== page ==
We have a veritable menagerie here—a dog, two cats, and a parrot.
When asked if I am a dog person or a cat person, I paraphrase Mark Twain, saying I am neither refined nor unrefined. I am the type of person who keeps a parrot.
Mind you, every one of the animals both demand and receive a lot of attention. It’s true that from their perspective it is woefully inadequate, but we go out of our way to make sure that they are spoiled well past the point of rotten.
All the mammals want to play and the laser pointer is one of their favorites. The bird is the loudest and isn’t interested in the pointer. Feed her a peanut and she’s happy.
The dog likes the pointer, but also loves chasing a soccer ball around the yard or a smaller ball in the house. Around 4:00 pm he starts demanding that someone play with him. Lately it seems as if he’s trying to form words to better explain what he wants. The clearest word he can say is, “Aroooh!” I assume it means, “Play with me,” but that’s just a guess.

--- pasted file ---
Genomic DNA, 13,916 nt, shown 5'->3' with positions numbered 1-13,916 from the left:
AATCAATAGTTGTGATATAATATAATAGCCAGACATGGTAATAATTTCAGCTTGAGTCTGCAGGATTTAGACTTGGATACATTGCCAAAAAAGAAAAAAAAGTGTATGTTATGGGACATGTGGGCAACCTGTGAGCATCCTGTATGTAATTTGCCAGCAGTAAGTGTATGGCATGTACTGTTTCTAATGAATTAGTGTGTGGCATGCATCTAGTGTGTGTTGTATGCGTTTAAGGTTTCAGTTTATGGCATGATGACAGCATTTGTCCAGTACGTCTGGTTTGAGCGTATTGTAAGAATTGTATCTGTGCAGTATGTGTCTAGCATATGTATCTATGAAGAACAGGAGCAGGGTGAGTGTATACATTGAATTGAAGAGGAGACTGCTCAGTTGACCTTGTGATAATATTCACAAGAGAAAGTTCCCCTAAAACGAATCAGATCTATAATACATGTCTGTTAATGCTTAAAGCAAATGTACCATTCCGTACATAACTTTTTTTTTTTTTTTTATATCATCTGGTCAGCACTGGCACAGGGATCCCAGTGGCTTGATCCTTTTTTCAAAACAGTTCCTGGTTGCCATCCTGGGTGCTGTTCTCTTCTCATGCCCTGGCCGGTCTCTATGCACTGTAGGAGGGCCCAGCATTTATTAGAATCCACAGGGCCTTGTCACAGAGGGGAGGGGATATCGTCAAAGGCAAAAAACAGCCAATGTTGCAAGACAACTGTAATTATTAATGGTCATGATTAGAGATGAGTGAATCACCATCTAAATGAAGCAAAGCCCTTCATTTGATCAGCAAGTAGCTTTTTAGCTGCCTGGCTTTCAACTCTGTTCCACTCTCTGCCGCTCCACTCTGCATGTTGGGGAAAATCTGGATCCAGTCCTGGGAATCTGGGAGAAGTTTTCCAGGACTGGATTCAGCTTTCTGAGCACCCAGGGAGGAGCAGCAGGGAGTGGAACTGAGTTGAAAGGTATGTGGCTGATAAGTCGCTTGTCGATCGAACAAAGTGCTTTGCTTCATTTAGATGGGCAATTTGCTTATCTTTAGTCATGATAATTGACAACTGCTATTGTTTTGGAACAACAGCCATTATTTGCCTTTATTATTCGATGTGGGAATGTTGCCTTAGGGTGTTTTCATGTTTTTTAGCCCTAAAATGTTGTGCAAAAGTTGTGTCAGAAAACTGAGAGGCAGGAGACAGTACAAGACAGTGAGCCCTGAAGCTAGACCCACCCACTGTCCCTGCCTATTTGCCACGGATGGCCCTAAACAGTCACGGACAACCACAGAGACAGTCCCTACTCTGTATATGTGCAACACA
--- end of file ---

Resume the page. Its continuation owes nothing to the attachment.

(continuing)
The cats, on the other hand, have provided me with an epiphany. As we all were taught, cats were perceived as deities for the Egyptians. Many of their gods were portrayed with cat-like heads. Why did they believe that cats were god-like?
When you stop to think about it, it’s easy. Cats’ behavior basically says, “I am here. Feed me. Adore me. Feed me. Don’t bother me when I’m trying to nap. Feed me. And, for heaven’s sake, keep my litter box clean.”
In between feedings, they are wont to ignore their humans.
I believe that the Egyptians merely took the path of least resistance to get the cats to stop bugging them.